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It’s a delicate balance for digital advertisers: trying to personalize to the extent that consumers feel special and want to purchase, but without scaring them away because the targeting has become creepy. And while a global consumer survey [download page] by Accenture Interactive found that 87% of respondents think it’s important to buy from brands that understand “the real me,” 30% report that a brand has become “too personal.”

Of those 30% of respondents who have had a brand tip the balance towards being too personal, nearly 7 in 10 (69%) say they would stop doing business with a brand or reconsider their relationship to a brand that had become too personal.

At the same time, about two-thirds (65%) of respondents say they are willing to share more personal data in return for a better and more customer-focused experience. That said, recent research from the Advertising Research Foundation did find that consumers were actually less likely to part with some types of personal data even when told it would lead to a more personalized experience. Research on this topic has come to conflicting conclusions, possibly as consumers themselves are unsure as to the level of data sharing that they are comfortable with.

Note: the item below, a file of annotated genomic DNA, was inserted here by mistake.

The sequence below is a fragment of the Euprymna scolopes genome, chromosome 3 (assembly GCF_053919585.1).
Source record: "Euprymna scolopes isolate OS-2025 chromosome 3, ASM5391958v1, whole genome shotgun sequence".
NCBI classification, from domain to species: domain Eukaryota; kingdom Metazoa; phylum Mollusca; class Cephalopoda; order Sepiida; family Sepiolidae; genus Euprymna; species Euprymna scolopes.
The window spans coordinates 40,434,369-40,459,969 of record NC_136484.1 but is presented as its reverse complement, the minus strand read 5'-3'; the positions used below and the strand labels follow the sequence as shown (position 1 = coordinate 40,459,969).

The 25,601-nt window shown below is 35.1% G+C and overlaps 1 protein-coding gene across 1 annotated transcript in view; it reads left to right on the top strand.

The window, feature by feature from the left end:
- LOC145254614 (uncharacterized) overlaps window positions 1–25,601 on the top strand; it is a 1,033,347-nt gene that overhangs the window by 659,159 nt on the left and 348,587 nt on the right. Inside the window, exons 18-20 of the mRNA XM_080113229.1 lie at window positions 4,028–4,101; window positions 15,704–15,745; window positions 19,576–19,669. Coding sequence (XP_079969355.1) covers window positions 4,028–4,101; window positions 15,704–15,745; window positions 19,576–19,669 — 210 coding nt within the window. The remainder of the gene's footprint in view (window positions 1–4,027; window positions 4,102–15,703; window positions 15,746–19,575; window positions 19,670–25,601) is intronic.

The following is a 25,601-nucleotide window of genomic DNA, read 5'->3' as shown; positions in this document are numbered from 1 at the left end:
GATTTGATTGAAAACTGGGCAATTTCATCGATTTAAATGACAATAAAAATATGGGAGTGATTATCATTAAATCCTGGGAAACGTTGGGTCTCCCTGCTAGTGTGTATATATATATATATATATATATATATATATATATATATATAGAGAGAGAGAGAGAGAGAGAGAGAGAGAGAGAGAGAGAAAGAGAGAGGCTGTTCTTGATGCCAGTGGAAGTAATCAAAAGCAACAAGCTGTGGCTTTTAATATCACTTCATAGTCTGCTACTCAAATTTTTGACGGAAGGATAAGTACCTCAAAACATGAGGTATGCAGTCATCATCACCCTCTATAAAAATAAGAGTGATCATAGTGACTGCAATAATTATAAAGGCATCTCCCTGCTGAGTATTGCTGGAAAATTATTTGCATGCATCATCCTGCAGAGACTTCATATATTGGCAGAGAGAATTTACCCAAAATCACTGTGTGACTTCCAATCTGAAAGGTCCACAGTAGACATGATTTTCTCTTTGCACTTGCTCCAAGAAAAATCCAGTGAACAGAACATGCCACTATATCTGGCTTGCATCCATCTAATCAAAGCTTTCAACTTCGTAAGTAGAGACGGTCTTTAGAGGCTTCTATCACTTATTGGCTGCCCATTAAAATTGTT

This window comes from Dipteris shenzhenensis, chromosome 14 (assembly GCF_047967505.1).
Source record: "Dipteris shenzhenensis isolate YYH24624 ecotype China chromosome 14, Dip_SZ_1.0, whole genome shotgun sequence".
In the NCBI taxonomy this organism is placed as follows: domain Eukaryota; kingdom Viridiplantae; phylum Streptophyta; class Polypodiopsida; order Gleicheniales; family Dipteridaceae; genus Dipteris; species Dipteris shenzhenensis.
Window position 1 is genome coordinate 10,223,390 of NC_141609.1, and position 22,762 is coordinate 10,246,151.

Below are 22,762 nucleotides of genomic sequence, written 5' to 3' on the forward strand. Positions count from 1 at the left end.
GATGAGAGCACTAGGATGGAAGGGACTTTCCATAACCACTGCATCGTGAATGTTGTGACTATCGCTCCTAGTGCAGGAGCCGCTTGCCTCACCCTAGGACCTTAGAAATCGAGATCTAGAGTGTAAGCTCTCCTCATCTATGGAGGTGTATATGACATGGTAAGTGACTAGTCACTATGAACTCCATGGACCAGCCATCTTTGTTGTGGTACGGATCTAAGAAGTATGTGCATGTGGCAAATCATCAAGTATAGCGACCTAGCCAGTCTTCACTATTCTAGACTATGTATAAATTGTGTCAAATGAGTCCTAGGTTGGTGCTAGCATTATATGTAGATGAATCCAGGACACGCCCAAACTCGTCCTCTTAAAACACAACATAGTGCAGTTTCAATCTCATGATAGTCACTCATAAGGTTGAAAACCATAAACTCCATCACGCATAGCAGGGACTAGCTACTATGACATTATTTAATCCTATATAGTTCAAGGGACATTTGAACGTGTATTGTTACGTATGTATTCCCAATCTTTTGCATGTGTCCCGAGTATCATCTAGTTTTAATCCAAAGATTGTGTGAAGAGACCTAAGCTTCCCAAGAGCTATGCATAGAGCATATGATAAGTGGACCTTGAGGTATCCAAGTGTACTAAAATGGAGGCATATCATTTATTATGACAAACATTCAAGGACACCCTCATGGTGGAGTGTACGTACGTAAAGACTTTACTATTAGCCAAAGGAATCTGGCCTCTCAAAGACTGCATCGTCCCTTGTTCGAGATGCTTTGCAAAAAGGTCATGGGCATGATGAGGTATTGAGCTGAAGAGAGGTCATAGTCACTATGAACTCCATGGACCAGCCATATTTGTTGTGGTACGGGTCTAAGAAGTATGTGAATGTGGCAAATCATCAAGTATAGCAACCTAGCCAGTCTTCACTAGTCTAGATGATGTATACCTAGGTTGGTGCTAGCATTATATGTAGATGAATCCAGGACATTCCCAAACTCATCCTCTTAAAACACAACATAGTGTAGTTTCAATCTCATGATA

So, what advertising techniques breach the barrier between personalized and creepy? The #1 creepiest advertising technique, as cited by 73% of survey respondents, is receiving an ad for something they had talked about near a voice assistant but had never searched for. This lines up with separate research by Selligent Marketing Cloud, where 69% of respondents found it creepy when they were targeted for ads based on something they’d said in conversation without prompting their voice assistant.

Consumers also say that ads that follow them across devices (66%), a chatbot that has access to their past online shopping and not just purchases (66%), ads on social media based on recent shopping visits to another site (66%) and chatbots that have access to their past customer service interactions (64%) are advertising techniques they find to be creepy.

The full report can be downloaded here.

About the Data: Results are based on a survey of 8,000 consumers from the US, Canada, the UK, Sweden, Germany, Italy, France and Spain.

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